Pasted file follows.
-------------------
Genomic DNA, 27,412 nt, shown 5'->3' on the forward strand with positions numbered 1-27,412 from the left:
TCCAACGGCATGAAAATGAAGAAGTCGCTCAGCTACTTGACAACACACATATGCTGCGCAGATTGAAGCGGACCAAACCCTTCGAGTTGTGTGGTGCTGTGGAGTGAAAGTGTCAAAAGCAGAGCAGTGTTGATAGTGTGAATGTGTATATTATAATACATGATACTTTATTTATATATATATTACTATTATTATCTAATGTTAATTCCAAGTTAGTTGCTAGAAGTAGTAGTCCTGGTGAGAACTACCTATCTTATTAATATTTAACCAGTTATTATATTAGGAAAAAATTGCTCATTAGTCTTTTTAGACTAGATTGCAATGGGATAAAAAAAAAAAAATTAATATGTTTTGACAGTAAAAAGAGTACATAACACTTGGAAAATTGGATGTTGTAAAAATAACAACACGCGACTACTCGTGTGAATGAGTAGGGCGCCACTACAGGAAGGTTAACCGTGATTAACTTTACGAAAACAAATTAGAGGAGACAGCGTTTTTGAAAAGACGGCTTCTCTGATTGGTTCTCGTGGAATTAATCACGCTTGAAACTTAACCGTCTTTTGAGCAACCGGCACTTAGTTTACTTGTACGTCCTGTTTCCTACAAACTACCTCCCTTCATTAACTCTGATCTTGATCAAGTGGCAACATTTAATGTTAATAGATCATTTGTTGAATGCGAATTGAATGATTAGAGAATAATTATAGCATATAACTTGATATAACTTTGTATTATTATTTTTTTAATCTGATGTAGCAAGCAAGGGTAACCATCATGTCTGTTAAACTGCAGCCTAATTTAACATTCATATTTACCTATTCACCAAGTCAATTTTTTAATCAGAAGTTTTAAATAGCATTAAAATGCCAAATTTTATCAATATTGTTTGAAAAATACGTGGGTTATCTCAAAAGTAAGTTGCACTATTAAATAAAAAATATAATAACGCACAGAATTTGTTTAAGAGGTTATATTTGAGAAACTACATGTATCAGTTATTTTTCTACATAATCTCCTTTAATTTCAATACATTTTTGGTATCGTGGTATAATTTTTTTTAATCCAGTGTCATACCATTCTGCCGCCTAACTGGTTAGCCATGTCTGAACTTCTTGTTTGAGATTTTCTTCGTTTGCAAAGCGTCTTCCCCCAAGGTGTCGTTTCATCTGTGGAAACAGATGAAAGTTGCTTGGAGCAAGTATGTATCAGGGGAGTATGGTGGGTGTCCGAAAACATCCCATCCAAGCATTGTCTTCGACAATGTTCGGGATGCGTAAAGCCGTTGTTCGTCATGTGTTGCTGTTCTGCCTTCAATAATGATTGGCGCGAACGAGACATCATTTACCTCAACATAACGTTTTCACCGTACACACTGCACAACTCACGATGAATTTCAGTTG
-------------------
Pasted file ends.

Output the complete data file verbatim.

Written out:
Genomic DNA, 27,412 nt, shown 5'->3' on the forward strand with positions numbered 1-27,412 from the left:
TCCAACGGCATGAAAATGAAGAAGTCGCTCAGCTACTTGACAACACACATATGCTGCGCAGATTGAAGCGGACCAAACCCTTCGAGTTGTGTGGTGCTGTGGAGTGAAAGTGTCAAAAGCAGAGCAGTGTTGATAGTGTGAATGTGTATATTATAATACATGATACTTTATTTATATATATATTACTATTATTATCTAATGTTAATTCCAAGTTAGTTGCTAGAAGTAGTAGTCCTGGTGAGAACTACCTATCTTATTAATATTTAACCAGTTATTATATTAGGAAAAAATTGCTCATTAGTCTTTTTAGACTAGATTGCAATGGGATAAAAAAAAAAAAATTAATATGTTTTGACAGTAAAAAGAGTACATAACACTTGGAAAATTGGATGTTGTAAAAATAACAACACGCGACTACTCGTGTGAATGAGTAGGGCGCCACTACAGGAAGGTTAACCGTGATTAACTTTACGAAAACAAATTAGAGGAGACAGCGTTTTTGAAAAGACGGCTTCTCTGATTGGTTCTCGTGGAATTAATCACGCTTGAAACTTAACCGTCTTTTGAGCAACCGGCACTTAGTTTACTTGTACGTCCTGTTTCCTACAAACTACCTCCCTTCATTAACTCTGATCTTGATCAAGTGGCAACATTTAATGTTAATAGATCATTTGTTGAATGCGAATTGAATGATTAGAGAATAATTATAGCATATAACTTGATATAACTTTGTATTATTATTTTTTTAATCTGATGTAGCAAGCAAGGGTAACCATCATGTCTGTTAAACTGCAGCCTAATTTAACATTCATATTTACCTATTCACCAAGTCAATTTTTTAATCAGAAGTTTTAAATAGCATTAAAATGCCAAATTTTATCAATATTGTTTGAAAAATACGTGGGTTATCTCAAAAGTAAGTTGCACTATTAAATAAAAAATATAATAACGCACAGAATTTGTTTAAGAGGTTATATTTGAGAAACTACATGTATCAGTTATTTTTCTACATAATCTCCTTTAATTTCAATACATTTTTGGTATCGTGGTATAATTTTTTTTAATCCAGTGTCATACCATTCTGCCGCCTAACTGGTTAGCCATGTCTGAACTTCTTGTTTGAGATTTTCTTCGTTTGCAAAGCGTCTTCCCCCAAGGTGTCGTTTCATCTGTGGAAACAGATGAAAGTTGCTTGGAGCAAGTATGTATCAGGGGAGTATGGTGGGTGTCCGAAAACATCCCATCCAAGCATTGTCTTCGACAATGTTCGGGATGCGTAAAGCCGTTGTTCGTCATGTGTTGCTGTTCTGCCTTCAATAATGATTGGCGCGAACGAGACATCATTTACCTCAACATAACGTTTTCACCGTACACACTGCACAACTCACGATGAATTTCAGTTG